A Family Physician Is…

What follows is an article that I wrote for NJAFP’s Perspectives: A View of Family Medicine in New Jersey recentlly.

While on vacation earlier this summer, as I sat on an idyllic beach setting with a good book, a cold beverage, and great jazz in my ears, the sky began to cloud over. With my peace disturbed at the thought of a less-than-perfect vacation day, I grumbled some words of dissatisfaction with Mother Nature – I thought this complaint was made in private, but not so. From about five feet away I heard a “local” say, “Don’t forget where you are. If you don’t like the weather just give it 10 minutes and it’ll change.” Since then I have been thinking about change quite a bit; the pace of change, how difficult change can be, the fact that change just “is,” it’s our reaction to the change that matters, and mostly how often the old axiom “the more things change, the more they stay the same” proves true. Consider these quotes from reports published in 1966 and 1967:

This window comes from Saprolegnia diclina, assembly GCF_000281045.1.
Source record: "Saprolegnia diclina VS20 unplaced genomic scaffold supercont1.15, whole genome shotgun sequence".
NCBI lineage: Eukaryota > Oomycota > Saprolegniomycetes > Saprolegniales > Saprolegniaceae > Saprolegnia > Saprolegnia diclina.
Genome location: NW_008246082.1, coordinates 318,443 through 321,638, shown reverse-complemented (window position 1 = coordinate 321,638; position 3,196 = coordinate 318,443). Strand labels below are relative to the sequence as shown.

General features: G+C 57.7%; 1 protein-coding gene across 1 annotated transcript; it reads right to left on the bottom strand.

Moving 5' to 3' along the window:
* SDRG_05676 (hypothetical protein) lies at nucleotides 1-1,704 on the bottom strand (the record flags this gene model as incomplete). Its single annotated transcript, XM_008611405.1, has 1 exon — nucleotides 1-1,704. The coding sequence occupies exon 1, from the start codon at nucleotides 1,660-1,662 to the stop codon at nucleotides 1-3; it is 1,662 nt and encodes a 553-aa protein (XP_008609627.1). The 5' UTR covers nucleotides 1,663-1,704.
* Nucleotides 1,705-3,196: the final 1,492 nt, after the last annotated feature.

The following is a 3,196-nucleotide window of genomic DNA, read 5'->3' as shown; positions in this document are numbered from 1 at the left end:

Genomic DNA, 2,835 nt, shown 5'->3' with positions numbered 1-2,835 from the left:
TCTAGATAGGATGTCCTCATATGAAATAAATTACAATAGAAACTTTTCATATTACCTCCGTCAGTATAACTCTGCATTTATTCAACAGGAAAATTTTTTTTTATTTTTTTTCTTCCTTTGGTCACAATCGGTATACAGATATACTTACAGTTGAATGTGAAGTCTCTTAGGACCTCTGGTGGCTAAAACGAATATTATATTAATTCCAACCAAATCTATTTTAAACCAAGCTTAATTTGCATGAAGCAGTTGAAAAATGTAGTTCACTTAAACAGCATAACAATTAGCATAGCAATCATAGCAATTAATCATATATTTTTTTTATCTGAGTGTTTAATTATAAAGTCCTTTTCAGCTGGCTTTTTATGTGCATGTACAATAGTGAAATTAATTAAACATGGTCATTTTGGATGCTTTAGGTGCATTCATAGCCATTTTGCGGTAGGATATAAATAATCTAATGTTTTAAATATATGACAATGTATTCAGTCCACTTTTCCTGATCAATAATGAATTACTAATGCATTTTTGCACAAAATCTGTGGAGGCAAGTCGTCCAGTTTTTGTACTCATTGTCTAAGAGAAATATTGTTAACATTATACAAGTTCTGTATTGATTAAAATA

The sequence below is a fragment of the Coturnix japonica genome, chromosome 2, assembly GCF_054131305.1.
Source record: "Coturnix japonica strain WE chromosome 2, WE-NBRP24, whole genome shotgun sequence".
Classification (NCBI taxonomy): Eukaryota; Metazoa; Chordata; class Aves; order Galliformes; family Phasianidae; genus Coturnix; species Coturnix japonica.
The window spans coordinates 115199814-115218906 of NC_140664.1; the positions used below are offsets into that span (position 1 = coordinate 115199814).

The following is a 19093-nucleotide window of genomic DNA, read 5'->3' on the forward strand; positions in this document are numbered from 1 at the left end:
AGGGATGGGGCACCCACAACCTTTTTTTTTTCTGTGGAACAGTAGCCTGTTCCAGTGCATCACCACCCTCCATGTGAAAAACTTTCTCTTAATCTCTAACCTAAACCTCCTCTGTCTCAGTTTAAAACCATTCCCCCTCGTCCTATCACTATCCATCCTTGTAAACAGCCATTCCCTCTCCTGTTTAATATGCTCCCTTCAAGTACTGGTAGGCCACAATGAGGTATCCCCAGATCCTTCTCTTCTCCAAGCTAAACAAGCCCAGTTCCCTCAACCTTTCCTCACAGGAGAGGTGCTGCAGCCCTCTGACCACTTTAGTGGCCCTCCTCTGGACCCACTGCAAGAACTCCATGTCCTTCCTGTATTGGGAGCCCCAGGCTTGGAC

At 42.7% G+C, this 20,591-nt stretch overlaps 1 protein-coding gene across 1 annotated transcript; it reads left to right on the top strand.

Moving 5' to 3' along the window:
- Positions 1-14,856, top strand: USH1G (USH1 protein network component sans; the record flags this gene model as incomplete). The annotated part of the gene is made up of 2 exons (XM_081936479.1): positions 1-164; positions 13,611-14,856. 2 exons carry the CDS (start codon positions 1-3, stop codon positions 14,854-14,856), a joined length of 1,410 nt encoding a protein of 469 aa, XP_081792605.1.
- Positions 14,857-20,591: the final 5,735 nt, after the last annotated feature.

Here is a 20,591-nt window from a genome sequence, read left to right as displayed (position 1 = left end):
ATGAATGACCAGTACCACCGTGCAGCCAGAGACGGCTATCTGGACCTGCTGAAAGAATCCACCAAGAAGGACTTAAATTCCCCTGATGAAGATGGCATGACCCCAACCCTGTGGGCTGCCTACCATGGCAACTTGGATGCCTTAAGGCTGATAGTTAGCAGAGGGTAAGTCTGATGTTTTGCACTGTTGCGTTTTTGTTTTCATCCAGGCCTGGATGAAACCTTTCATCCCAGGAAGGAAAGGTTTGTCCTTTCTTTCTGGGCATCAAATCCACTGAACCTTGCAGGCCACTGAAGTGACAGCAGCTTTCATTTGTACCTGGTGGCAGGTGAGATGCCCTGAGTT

“The patient wants, and should have, someone of high competence and good judgment to take charge of the total situation, someone who can serve as coordinator of all of the medical resources that can help to solve his problem. He wants a company president who will make proper use of the skills and knowledge of more specialized members of the firm. He wants a quarterback who will diagnose the constantly changing situation, coordinate the whole team, and call on each member for the particular contributions that he is best able to make to the team effort.” 1

“Every individual should have a personal physician who is the central point for integration and continuity of all medical services to his patient. Such physician will emphasize the practice of preventive medicine… He will be aware of the many and varied social, emotional and environmental factors that influence the health of his patient and his family… His concern will be for the patient as a whole, and his relationship with the patient must be a continuity one.” 2